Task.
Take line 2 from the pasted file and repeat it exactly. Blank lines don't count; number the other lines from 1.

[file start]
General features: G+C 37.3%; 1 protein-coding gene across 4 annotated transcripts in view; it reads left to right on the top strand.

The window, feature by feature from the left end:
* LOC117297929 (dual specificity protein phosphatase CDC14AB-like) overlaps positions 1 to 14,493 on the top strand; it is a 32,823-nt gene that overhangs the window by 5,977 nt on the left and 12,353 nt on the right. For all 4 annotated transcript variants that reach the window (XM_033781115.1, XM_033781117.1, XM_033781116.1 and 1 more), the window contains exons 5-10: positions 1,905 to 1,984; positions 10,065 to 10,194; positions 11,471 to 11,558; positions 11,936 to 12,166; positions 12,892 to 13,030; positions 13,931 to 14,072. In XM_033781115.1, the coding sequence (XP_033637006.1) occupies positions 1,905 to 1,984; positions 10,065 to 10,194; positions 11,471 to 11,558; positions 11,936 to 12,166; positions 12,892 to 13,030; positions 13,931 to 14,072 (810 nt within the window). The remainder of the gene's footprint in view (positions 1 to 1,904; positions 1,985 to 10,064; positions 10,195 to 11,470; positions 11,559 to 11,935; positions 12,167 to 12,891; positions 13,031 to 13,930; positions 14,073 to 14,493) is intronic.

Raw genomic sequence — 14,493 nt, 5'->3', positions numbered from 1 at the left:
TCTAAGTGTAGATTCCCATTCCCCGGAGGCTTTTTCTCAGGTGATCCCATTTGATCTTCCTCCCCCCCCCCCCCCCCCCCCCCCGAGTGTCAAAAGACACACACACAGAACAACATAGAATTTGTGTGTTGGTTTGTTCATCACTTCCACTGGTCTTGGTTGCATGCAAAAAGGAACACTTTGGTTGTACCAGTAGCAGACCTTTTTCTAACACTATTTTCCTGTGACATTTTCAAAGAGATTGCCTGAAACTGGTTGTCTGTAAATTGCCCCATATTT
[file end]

The window, feature by feature from the left end: